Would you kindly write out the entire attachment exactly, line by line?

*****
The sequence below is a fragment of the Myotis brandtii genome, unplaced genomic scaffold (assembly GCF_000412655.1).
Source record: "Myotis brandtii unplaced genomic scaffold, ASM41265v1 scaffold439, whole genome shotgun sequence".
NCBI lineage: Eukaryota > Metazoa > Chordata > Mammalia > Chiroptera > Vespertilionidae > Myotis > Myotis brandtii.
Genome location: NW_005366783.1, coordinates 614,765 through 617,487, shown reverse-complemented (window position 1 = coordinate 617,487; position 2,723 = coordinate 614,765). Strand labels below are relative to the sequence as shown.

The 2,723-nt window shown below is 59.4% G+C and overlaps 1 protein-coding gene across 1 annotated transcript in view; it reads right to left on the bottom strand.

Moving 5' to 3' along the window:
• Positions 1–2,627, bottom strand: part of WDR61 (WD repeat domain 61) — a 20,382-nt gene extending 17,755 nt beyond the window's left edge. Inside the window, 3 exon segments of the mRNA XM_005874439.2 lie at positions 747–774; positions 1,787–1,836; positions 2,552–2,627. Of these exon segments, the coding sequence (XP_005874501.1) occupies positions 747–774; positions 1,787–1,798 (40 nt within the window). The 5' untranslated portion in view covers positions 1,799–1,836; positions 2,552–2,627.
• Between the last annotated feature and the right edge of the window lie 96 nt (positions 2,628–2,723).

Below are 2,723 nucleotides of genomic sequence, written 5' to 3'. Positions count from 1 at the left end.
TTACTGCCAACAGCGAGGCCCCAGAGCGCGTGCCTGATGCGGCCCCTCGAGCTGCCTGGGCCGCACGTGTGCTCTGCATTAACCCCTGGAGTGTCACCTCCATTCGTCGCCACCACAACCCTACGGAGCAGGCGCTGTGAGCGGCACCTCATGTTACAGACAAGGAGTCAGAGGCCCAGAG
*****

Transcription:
The sequence below is a fragment of the Myotis brandtii genome, unplaced genomic scaffold (assembly GCF_000412655.1).
Source record: "Myotis brandtii unplaced genomic scaffold, ASM41265v1 scaffold439, whole genome shotgun sequence".
NCBI lineage: Eukaryota > Metazoa > Chordata > Mammalia > Chiroptera > Vespertilionidae > Myotis > Myotis brandtii.
Genome location: NW_005366783.1, coordinates 614,765 through 617,487, shown reverse-complemented (window position 1 = coordinate 617,487; position 2,723 = coordinate 614,765). Strand labels below are relative to the sequence as shown.

The 2,723-nt window shown below is 59.4% G+C and overlaps 1 protein-coding gene across 1 annotated transcript in view; it reads right to left on the bottom strand.

Moving 5' to 3' along the window:
• Positions 1–2,627, bottom strand: part of WDR61 (WD repeat domain 61) — a 20,382-nt gene extending 17,755 nt beyond the window's left edge. Inside the window, 3 exon segments of the mRNA XM_005874439.2 lie at positions 747–774; positions 1,787–1,836; positions 2,552–2,627. Of these exon segments, the coding sequence (XP_005874501.1) occupies positions 747–774; positions 1,787–1,798 (40 nt within the window). The 5' untranslated portion in view covers positions 1,799–1,836; positions 2,552–2,627.
• Between the last annotated feature and the right edge of the window lie 96 nt (positions 2,628–2,723).

Below are 2,723 nucleotides of genomic sequence, written 5' to 3'. Positions count from 1 at the left end.
TTACTGCCAACAGCGAGGCCCCAGAGCGCGTGCCTGATGCGGCCCCTCGAGCTGCCTGGGCCGCACGTGTGCTCTGCATTAACCCCTGGAGTGTCACCTCCATTCGTCGCCACCACAACCCTACGGAGCAGGCGCTGTGAGCGGCACCTCATGTTACAGACAAGGAGTCAGAGGCCCAGAG